The diagnostic criteria for ovarian hyperthecosis are yet to be clearly defined. Although the gold standard is a histological diagnosis with nests of steroidogenically active luteinized stromal cells throughout the ovarian stroma (36), other definitions include postmenopausal status with symptoms of hyperandrogenism (33), TT [greater than or equal to] 5.2 nmol/L (8), and US findings of bilateral enlarged ovaries (37). Ovarian hyperthecosis cases have also been described with normal ovarian volume (37) and histology (37-39). Immunohistochemistry in reported cases with normal histology has revealed the presence of P450c17 [alpha]-positive cells, indicating persistence of steroidogenic luteinizing hormone-responsive cells in postmenopausal women (38, 39). The clinical diagnosis of ovarian hyperthecosis was assigned in our cohort despite normal imaging and ovarian pathology in 45% of cases (see the online Data Supplement). Consistent with previous reports (24), ovarian volume was increased in some but not all individuals in the ovarian hyperthecosis group (7 of 20 in our cohort and 8 of 21 in the previously reported cohort) (24). This highlights the limitation of histologic and radiologic diagnosis of ovarian hyperthecosis. The clinical diagnosis of ovarian hyperthecosis identified women who responded to medical or surgical therapy, confirming the ovarian source of hyperandrogenism.
STRENGTHS AND LIMITATIONS
Our study has several strengths, including the use of LC-MS/MS (gold standard) for all testosterone measurements and a thorough systematic search of the Mayo Clinic laboratory and clinical electronic health record, which had a high volume of exclusive LC-MS/MS TT measurements in >14000 women during the specified period. This cohort also includes the greatest number of ovarian APTs to date. As a retrospective review, this study might have missed cases of APT at an even lower TT concentration in premenopausal women if the evaluating provider did not order a TT. However, a separate confirmatory search was performed for APT, and there were no cases of APT below a TT concentration of 3.5 nmol/L. Because of the tertiary care practice at the Mayo Clinic, some diagnosed APT and ovarian hyperthecosis cases were not resected or managed clinically at our center. As a result, some patients were lost to follow-up [36 (22.5%) patients in both cohorts combined (1 woman in the APT group, 6 women in the postmenopausal pathologic hyperandrogenism group)], and not all cases had pathologic confirmation. However, any misclassification between ovarian hyperthecosis and APT would still include the woman in the appropriate group--postmenopausal pathologic hyperandrogenism--the clinically relevant group to identify with a diagnostic threshold for further evaluation, treatment, and/or surgery. In addition, other biochemical markers of hyperandrogenemia (bioavailable testosterone, free testosterone, DHEA-S, and androstenedione) were not measured in all patients. Given the rarity of postmenopausal pathologic hyperandrogenism, 20 women were included in both cohorts. These findings would be strengthened by future confirmatory studies utilizing larger cohorts.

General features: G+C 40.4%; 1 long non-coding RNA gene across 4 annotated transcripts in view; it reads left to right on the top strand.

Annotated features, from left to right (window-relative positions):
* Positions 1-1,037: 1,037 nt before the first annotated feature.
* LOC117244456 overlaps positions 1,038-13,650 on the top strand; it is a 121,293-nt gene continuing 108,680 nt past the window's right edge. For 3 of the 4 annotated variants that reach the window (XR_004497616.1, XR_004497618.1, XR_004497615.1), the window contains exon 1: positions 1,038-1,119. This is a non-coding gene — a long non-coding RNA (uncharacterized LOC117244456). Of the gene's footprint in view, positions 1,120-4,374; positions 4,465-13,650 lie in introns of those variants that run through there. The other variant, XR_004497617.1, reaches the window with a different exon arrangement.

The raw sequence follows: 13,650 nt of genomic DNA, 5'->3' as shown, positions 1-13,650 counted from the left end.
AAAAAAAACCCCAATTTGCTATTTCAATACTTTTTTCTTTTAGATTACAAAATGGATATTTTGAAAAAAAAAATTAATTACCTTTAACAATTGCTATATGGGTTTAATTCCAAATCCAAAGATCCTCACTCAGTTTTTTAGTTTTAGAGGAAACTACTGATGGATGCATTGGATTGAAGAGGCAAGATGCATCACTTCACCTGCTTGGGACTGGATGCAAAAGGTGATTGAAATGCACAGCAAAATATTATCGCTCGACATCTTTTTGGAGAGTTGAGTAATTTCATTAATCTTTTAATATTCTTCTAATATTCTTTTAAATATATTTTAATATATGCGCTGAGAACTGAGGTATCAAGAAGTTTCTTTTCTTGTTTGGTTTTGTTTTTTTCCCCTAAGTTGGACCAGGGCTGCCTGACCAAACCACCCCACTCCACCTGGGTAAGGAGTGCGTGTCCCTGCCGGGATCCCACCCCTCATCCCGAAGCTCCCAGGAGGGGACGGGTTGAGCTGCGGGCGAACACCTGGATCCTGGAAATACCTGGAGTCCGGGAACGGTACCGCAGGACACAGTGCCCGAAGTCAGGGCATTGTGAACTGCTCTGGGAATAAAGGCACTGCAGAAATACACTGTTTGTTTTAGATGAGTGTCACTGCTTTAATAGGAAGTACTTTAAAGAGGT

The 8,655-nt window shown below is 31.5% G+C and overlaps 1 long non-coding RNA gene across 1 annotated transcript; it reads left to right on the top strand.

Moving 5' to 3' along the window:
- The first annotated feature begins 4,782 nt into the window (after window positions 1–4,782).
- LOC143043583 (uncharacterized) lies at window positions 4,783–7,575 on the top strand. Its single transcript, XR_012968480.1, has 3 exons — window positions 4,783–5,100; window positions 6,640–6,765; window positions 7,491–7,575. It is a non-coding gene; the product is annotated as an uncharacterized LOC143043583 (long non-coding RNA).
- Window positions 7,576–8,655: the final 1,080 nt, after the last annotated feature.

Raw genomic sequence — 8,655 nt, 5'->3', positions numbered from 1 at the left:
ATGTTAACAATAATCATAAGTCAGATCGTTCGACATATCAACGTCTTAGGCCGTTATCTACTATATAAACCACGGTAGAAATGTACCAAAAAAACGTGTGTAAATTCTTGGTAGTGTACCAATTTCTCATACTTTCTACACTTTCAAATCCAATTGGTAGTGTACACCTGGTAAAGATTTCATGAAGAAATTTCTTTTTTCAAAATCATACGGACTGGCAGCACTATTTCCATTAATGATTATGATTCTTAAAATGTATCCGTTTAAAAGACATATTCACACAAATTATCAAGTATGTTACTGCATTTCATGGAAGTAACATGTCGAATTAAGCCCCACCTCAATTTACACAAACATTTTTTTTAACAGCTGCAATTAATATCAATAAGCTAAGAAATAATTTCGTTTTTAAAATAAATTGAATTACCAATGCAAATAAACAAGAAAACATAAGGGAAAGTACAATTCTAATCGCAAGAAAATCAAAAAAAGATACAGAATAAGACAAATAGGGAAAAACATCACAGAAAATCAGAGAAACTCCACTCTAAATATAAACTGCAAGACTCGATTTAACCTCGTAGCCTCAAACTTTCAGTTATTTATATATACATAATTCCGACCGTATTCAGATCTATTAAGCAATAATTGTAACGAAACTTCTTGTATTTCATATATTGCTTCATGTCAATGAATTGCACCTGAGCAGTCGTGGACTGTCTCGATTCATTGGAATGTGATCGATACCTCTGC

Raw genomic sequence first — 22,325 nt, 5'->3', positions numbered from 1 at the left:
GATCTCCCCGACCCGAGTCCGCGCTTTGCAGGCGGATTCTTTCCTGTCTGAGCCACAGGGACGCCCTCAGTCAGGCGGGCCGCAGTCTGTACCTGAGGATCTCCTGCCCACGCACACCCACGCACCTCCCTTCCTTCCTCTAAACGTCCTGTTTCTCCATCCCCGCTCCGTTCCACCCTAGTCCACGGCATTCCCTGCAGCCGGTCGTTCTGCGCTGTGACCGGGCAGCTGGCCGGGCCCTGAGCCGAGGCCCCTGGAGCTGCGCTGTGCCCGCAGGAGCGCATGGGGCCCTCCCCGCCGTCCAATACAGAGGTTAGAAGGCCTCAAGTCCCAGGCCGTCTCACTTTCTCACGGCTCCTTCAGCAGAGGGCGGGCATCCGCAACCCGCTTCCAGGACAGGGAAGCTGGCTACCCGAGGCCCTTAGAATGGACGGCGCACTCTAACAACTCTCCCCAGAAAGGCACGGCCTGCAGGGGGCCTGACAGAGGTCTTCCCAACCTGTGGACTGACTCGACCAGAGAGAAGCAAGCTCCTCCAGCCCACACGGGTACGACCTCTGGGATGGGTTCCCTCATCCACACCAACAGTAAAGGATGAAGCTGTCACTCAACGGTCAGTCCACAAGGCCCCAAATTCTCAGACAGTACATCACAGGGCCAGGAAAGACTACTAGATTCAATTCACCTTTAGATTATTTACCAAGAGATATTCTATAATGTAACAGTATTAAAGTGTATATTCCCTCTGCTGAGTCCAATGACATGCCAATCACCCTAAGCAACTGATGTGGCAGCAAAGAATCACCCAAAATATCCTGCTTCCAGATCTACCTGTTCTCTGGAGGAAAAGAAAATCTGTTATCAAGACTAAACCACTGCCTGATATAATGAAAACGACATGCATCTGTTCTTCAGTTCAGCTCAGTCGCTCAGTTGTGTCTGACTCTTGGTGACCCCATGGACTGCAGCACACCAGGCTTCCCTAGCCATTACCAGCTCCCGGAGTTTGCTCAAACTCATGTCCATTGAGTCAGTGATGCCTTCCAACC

Using LC-MS/MS measurements of TT serum concentrations in women, the optimal screening threshold to diagnose APT was a TT of [greater than or equal to] 5.1 nmol/L. To our knowledge, this is also the first study to describe a TT diagnostic threshold for postmenopausal pathologic hyperandrogenism derived from a postmenopausal cohort. We demonstrated that a lower threshold (TT [greater than or equal to] 2.2 nmol/L) identifies symptomatic postmenopausal women who should have further detailed imaging evaluation for postmenopausal pathologic hyperandrogenism that could be cured with surgical intervention rather than medications. Clinical history appeared to be of limited use in identifying women with APT or postmenopausal pathologic hyperandrogenism.
Author Contributions: All authors confirmed they have contributed to the intellectual content of this paper and have met the following 4 requirements: (a) significant contributions to the conception and design, acquisition of data, or analysis and interpretation of data; (b) drafting or revising the article for intellectual content; (c) final approval of the published article; and (d) agreement to be accountable for all aspects of the article thus ensuring that questions related to the accuracy or integrity of any part of the article are appropriately investigated and resolved.
A. Sharma, designed the project, performed chart review and data collection, analyzed the data and wrote the manuscript, critically reviewed and edited the manuscript; E. Kapoor, designed the project, performed chart review and data collection, critically reviewed and edited the manuscript; R. Singh, designed the project, validated the laboratory measurements, critically reviewed and edited the manuscript; A. Chang, designed the project, analyzed the data and wrote the manuscript, critically reviewed and edited the manuscript; D. Erickson, designed the project, performed chart review and data collection, critically reviewed and edited the manuscript.
Authors' Disclosures or Potential Conflicts of Interest: No authors declared any potential conflicts of interest.
Role of Sponsor: No sponsor was declared.
Acknowledgments: The authors thank June Oshiro for her help with image formatting.
Received April 17, 2018; accepted July 16, 2018.
Previously published online at DOI: 10.1373/clinchem.2018.290825